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The scope of PAT in real-time advanced control of tablet quality

Posted: 20 April 2015 |

Continuous pharmaceutical manufacturing together with process analytical technology (PAT) provides a suitable platform for automatic feed-forward/feed-back (FF/FB) control of the end product quality as desired by quality by design (QbD)-based efficient manufacturing. The precise control of the quality of the pharmaceutical product requires proactive, corrective actions on the process/raw material variability. Therefore, PAT tools are necessary to monitor the FF as well as FB process variables that need to be sent to the automatic real-time control system. This article highlights the scope of PAT in a combined FF/FB control system of a continuous tablet manufacturing process.

The scope of Process Analytical Technology (PAT) in real-time advanced control of tablet quality

Extensive development on PAT in recent years provides a suitable platform for a paradigm shift of QbD-based pharmaceutical manufacturing. Today, commercially-available methods and tools make the application of PAT possible for real-time pharmaceutical process control, to enable real-time product release within a highly regulated environment. Moreover, recently developed continuous pharmaceutical manufacturing techniques involving solid dosage forms catalytically accelerate this revolutionary shift by enabling both FF and FB control strategies.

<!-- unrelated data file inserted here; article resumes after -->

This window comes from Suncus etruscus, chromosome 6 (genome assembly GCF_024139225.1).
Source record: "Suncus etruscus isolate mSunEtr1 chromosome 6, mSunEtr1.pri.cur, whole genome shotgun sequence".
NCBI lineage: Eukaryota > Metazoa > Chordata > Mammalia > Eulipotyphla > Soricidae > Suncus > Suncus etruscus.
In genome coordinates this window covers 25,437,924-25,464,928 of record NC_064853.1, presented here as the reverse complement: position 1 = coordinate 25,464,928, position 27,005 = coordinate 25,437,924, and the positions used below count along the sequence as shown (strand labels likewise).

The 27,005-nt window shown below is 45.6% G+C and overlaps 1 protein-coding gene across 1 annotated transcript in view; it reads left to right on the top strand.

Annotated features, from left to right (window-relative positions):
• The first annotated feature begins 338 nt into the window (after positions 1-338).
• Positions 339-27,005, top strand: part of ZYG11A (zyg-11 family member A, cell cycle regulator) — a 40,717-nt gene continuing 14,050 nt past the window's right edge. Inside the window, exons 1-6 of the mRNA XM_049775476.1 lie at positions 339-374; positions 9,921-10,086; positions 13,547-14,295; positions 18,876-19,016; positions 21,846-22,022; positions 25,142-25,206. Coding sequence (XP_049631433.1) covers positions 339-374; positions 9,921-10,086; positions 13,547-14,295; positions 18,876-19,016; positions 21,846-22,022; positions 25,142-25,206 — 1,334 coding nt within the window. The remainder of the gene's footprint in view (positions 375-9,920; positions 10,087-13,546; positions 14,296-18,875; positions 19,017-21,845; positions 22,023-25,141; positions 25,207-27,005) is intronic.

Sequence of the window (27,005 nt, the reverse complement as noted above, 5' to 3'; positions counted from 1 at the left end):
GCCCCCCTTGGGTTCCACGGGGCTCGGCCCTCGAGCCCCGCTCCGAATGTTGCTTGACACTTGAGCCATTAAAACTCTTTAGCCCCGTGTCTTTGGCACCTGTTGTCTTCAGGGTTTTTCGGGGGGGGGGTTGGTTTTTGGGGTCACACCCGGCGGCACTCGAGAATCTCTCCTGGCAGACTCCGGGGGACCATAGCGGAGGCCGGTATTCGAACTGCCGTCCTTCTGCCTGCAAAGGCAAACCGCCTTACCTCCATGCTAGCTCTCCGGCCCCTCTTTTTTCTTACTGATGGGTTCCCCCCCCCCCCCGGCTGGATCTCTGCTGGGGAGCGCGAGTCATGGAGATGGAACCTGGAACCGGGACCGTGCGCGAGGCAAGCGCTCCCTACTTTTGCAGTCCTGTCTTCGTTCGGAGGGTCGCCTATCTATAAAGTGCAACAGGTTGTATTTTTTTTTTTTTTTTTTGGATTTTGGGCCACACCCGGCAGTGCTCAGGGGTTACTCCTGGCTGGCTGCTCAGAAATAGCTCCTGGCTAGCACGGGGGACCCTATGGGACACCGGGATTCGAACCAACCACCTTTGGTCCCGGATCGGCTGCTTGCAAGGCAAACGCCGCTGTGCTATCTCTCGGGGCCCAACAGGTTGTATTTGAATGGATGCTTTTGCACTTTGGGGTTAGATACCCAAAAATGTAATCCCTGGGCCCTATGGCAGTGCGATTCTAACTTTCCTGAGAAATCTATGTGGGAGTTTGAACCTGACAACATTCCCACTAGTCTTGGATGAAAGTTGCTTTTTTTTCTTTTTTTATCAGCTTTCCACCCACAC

The FF controller takes into account the effect of process disturbances and raw material variability proactively while the FB control system ensures consistency in end product quality. For FF control, the sensor (e.g., near infrared; NIR) should be placed upstream to measure the process disturbances and the measured signal should be transmitted in real time to downstream unit operation to take the compensative actions. Variations in raw material properties (e.g., particle size), feeder hopper level, amount of lubrication and milling and blending action, applied shear in different processing stages, can affect the blend density significantly and thereby also affect tablet weight, dissolution and hardness. Therefore, the inline real-time monitoring of the blend density and its incorporation into the control system so that it does not affect the end product quality is highly desired. For FB control, the sensor should be placed at downstream unit operations to measure the critical quality attributes (CQAs) and critical process parameters (CPPs) and based on that the process parameters need to be manipulated to control the measured variables.